Since then, popular opinion has come around. Cathy Horyn retracted her statement. In 2018, Jacobs brought back 26 looks seam-for-seam with the approval of Perry Ellis.

Marc’s “love letter” to Suzy Menkes

Let’s end with an artefact of reconciliation.

The drama all began when the Marc Jacobs spring 2008 show started two hours late at New York Fashion Week. Suzy Menkes wrote in The New York Times with the headline “Marc Jacobs Disappoints with a Freak Show” (yup, this duo again - they’ve got history). The review starts scathingly: “A bad, sad show from Marc Jacobs, running two hours late, high on hype and low on delivery, symbolized everything that is wrong with current fashion”.

In the same fashion season in Paris a few weeks later, Marc was walking down the finale of the Louis Vuitton show as creative director and was photographed cheekily sticking his tongue at the audience; Cathy Horyn reported on her blog that it was directed at Suzy Menkes.

A reply was then posted by Marc to Horyn’s post:

“I did NOT stick my tongue out at Suzy Menkes […] I am not a stupid, childish or a vindictive person… I had prior to the show left a silly t-shirt and a nice note for Suzy on her seat. Why would I do anything to further upset her? Right after a show!!?? [...] Come on guys, give me a break!!!!!”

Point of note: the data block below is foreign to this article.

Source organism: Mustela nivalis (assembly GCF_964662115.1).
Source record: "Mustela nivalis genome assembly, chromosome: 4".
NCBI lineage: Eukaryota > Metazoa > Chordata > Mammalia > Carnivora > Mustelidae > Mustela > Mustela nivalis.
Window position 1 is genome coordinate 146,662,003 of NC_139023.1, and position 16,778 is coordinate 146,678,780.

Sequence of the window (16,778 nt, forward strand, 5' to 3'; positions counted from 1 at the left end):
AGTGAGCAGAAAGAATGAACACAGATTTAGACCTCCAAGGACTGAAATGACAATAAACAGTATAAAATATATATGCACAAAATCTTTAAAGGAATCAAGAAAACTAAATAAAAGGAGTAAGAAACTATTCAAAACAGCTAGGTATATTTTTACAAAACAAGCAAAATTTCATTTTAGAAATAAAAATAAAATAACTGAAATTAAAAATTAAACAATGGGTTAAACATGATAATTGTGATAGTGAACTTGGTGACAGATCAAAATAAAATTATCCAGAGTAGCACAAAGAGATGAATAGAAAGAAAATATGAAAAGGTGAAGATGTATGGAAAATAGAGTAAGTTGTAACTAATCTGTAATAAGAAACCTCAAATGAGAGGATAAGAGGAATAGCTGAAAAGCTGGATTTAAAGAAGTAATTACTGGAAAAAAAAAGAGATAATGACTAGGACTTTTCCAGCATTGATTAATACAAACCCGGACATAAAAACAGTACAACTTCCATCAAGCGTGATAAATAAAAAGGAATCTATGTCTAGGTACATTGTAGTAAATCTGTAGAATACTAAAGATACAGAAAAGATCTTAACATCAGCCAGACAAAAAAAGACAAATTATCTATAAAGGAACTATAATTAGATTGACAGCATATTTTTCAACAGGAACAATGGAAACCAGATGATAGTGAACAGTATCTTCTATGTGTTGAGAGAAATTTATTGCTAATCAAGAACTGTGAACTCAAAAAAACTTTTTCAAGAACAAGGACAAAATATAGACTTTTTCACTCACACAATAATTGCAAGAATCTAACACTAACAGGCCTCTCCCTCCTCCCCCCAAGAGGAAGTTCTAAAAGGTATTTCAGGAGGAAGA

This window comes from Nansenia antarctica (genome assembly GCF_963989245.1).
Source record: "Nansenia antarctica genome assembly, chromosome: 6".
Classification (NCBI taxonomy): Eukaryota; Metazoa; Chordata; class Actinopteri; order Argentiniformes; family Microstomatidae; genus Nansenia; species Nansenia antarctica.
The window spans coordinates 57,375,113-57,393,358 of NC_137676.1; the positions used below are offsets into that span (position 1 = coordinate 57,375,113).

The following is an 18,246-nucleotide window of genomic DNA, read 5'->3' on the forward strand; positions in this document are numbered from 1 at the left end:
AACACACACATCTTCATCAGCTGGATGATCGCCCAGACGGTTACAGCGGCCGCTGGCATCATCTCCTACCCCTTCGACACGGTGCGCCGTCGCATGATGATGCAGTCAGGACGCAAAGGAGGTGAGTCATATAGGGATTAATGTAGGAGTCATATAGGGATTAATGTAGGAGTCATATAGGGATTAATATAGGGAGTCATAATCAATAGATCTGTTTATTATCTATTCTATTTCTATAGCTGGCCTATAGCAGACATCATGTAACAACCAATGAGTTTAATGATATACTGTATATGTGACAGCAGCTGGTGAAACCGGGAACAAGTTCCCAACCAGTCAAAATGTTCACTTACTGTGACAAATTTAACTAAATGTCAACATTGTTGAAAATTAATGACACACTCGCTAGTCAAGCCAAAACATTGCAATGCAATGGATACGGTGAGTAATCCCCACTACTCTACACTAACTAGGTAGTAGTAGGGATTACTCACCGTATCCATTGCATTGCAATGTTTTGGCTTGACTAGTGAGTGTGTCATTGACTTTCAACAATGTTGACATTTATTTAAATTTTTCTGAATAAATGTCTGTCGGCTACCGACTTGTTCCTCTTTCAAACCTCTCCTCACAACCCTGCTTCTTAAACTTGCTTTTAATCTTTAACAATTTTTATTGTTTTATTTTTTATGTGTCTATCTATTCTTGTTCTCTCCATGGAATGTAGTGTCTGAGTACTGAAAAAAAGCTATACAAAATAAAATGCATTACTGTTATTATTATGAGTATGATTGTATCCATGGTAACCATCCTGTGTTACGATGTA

Reportedly, the shirt had a drawing of Menkes and Jacobs, and the note was described by Jacobs as a “love letter”. The two are now as good as ever.

The truth is that sometimes fashion is individuals fighting over the right silhouette of clothing, whether flannels can be fashion, the timing of a show, or just personal dislike. Fashion, both the industry and its adherents, can be frivolous, silly, petty, egocentric and audacious as it treats its stakes to be absurdly high. Even when Meryl Streep’s Miranda Priestly in The Devil Wears Prada lectures on the power of the fashion industry it really is just cerulean. Fashion was sacred and personal: it is clear how much the artistic egos and critical eyes of Chanel, Jacobs and Menkes were enamoured with it and swept up in its self-importance.


Mountain View

The politics of style

Now you certainly do not see designers criticising garments or setting each other on fire; fashion journalism and controversy instead surround the ethics of the industry (originality, cultural appropriation, sustainability...). These are extremely important issues worthy of discussion, but there is just something fantastical about the vehement battles over hemlines, silhouettes and the clashes of personality of days past. This fashion archive reveals how clothes, and not the ethics or sociology behind them, were and are themselves worthy of criticism, protest, and battle to the tooth and nail.